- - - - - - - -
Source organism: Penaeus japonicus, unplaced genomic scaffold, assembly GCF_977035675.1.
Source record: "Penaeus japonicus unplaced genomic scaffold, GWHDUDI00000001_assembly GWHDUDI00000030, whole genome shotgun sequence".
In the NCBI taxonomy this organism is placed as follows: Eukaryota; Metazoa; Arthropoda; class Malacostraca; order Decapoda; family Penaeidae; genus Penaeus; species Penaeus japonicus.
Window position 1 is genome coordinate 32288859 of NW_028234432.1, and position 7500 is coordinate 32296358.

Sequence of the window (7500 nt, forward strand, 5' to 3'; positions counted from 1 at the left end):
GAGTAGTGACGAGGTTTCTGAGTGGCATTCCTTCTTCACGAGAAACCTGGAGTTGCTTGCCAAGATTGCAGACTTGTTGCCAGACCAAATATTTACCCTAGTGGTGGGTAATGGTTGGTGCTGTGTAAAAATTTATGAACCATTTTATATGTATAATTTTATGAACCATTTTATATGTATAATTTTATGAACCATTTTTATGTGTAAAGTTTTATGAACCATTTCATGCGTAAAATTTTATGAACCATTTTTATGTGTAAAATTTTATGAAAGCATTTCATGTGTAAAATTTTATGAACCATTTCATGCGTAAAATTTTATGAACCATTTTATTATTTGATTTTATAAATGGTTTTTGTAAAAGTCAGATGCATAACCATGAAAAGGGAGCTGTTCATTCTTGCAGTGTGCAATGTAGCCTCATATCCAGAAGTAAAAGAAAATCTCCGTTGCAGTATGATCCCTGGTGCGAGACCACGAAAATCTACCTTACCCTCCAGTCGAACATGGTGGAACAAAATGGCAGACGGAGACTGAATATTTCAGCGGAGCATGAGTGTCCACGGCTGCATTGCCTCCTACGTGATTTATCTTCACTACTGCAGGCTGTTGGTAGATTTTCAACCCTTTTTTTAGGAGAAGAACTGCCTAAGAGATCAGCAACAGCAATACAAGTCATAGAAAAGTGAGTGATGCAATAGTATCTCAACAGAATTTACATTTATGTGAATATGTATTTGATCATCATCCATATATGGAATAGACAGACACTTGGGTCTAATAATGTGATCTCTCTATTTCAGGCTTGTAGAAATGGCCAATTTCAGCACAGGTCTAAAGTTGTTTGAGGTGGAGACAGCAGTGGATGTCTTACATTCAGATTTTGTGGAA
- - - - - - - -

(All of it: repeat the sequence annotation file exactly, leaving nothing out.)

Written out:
Source organism: Penaeus japonicus, unplaced genomic scaffold, assembly GCF_977035675.1.
Source record: "Penaeus japonicus unplaced genomic scaffold, GWHDUDI00000001_assembly GWHDUDI00000030, whole genome shotgun sequence".
In the NCBI taxonomy this organism is placed as follows: Eukaryota; Metazoa; Arthropoda; class Malacostraca; order Decapoda; family Penaeidae; genus Penaeus; species Penaeus japonicus.
Window position 1 is genome coordinate 32288859 of NW_028234432.1, and position 7500 is coordinate 32296358.

Sequence of the window (7500 nt, forward strand, 5' to 3'; positions counted from 1 at the left end):
GAGTAGTGACGAGGTTTCTGAGTGGCATTCCTTCTTCACGAGAAACCTGGAGTTGCTTGCCAAGATTGCAGACTTGTTGCCAGACCAAATATTTACCCTAGTGGTGGGTAATGGTTGGTGCTGTGTAAAAATTTATGAACCATTTTATATGTATAATTTTATGAACCATTTTATATGTATAATTTTATGAACCATTTTTATGTGTAAAGTTTTATGAACCATTTCATGCGTAAAATTTTATGAACCATTTTTATGTGTAAAATTTTATGAAAGCATTTCATGTGTAAAATTTTATGAACCATTTCATGCGTAAAATTTTATGAACCATTTTATTATTTGATTTTATAAATGGTTTTTGTAAAAGTCAGATGCATAACCATGAAAAGGGAGCTGTTCATTCTTGCAGTGTGCAATGTAGCCTCATATCCAGAAGTAAAAGAAAATCTCCGTTGCAGTATGATCCCTGGTGCGAGACCACGAAAATCTACCTTACCCTCCAGTCGAACATGGTGGAACAAAATGGCAGACGGAGACTGAATATTTCAGCGGAGCATGAGTGTCCACGGCTGCATTGCCTCCTACGTGATTTATCTTCACTACTGCAGGCTGTTGGTAGATTTTCAACCCTTTTTTTAGGAGAAGAACTGCCTAAGAGATCAGCAACAGCAATACAAGTCATAGAAAAGTGAGTGATGCAATAGTATCTCAACAGAATTTACATTTATGTGAATATGTATTTGATCATCATCCATATATGGAATAGACAGACACTTGGGTCTAATAATGTGATCTCTCTATTTCAGGCTTGTAGAAATGGCCAATTTCAGCACAGGTCTAAAGTTGTTTGAGGTGGAGACAGCAGTGGATGTCTTACATTCAGATTTTGTGGAA